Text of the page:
In that era, it took time and effort to travel to the centre of Australia, either up from Adelaide or down from Darwin; and it seems that Hermannsburg Mission in the 1930s and 40s was a magnet to a cast of interesting visitors. This was an era of great fluidity in profession – someone working on the telegraph line could be an ethnographer, an evangelist could be a linguist. Bob Croll, RM Williams, Frank Clune, Ted Strehlow, Charles Mountford, Olive Pink and the poet Roland Robinson, to mention a few, enter Edmond’s story in fascinating cameo roles. The adventurous Teague sisters visited Hermannsburg and organised an exhibition in Melbourne to fund a water pipeline. Violet Teague, a well-known portraitist, hired a taxi all the way from Adelaide to Hermannsburg.

Pastor Albrecht, who ran the Mission for decades, comes across as a solid and highly-principled character, who, as well as saving lives, perhaps unwittingly preserved a lot of Arrernte culture that might have been lost had the pastoralist and government authorities been allowed free rein.

There are some narrow-minded and spiteful characters in this tale too – a contrast to the humility and kindness of Rex Battarbee – some curators and critics like John Reed, who wrote angry letters about the mistake of the government funding a film about Namatjira. Reed wrote: “The painting he is doing is entirely false to his own culture and is merely a clever aping of a completely different one.” Government officials prevented Albert from leasing a viable cattle run, and from travelling to Perth. Edmond outlines Rex Battarbee’s crucial role during World War II in protecting Albrecht from those who would have this ‘German’ mission shut down, and its occupants dispersed.

Another strange story is that of Albert’s copyright, assigned to his dealer John Brackenreg and Legend Press in the 1950s and then renewed in 1984, and then further extended by the US Free Trade Agreement. Refused permission to access images from the two best collections of Namatjiras, the publishers have illustrated the book with black and white photos, poignant images: Albert in an Alice Springs pub, all the white drinkers turned away from him; Rex looking dapper with his leather watercolour satchel over his shoulder, hiding his withered hand beneath his hat.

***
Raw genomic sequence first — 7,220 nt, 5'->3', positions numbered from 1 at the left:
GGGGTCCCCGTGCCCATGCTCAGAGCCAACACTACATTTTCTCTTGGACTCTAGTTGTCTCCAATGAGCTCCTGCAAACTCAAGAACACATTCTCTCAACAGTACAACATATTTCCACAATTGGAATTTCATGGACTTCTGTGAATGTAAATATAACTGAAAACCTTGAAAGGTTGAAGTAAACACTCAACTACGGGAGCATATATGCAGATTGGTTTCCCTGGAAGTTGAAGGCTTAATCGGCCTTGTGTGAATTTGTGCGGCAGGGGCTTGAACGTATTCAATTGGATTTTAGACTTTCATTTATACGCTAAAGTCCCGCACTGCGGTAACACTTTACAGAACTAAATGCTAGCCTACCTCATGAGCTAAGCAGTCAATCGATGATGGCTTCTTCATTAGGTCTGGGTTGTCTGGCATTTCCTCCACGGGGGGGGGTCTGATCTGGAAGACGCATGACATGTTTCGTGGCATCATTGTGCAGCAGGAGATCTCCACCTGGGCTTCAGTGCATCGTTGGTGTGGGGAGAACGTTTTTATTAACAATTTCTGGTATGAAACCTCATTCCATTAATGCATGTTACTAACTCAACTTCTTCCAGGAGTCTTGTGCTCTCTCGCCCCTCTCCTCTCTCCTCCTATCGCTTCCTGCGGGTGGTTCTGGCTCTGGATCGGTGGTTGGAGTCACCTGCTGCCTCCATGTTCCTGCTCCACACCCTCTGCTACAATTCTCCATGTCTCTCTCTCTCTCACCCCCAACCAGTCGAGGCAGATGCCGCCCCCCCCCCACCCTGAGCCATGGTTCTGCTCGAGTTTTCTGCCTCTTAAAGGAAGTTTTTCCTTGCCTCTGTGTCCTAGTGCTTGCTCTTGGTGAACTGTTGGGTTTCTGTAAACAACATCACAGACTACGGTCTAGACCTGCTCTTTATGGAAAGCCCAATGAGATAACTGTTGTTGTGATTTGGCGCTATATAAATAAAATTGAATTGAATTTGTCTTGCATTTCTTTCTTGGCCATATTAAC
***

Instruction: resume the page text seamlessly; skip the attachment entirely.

The paintings are instead described in words, and indeed I think the book is richer for that. Having written two previous books about painters (New Zealand artists Colin McCahon and Philip Clairmont), Edmond knows how to get inside a painter’s mind.

The final chapters of this book are undoubtedly sad. Albert moves away from the puritanical influence of Pastor Albrecht, copes with the death of two of his daughters in childbirth, with the crazy demands his fame has brought, tries to share his good fortune with his large family, and suffers ill health. Martin quotes an exhausted Albert saying to a journalist: “I wish people would leave me alone for a while and let me work as I want to work – like any other painter – when I see something lovely enough to make me want to paint my best.”

But despite this ending, the historic encounter between Battarbee and Namatjira remains, and it is a truly noble one. The great paintings too remain, and the tradition of Hermannsburg Art carries on today in both watercolour and painted ceramics.

Martin Edmond’s approach to the writing of art, history and biography is personal and insightful. He writes at a sauntering pace, never rushing to conclusions, eschewing hyperbole. This is an engrossing book, both eloquent and truthful.

In a final chapter Edmond quotes Lloyd Rees discussing Albert Namatjira’s sense of space: “‘His eyes can look so far away and seem to know what’s there.”

Author: Martin Edmond
Publisher: Giramondo
RRP: $34.95


One Trackback

  1. By Isinglass on February 25, 2015 at 11:20 am

    […] Review of Battarbee & Namatjira by Tom Carment […]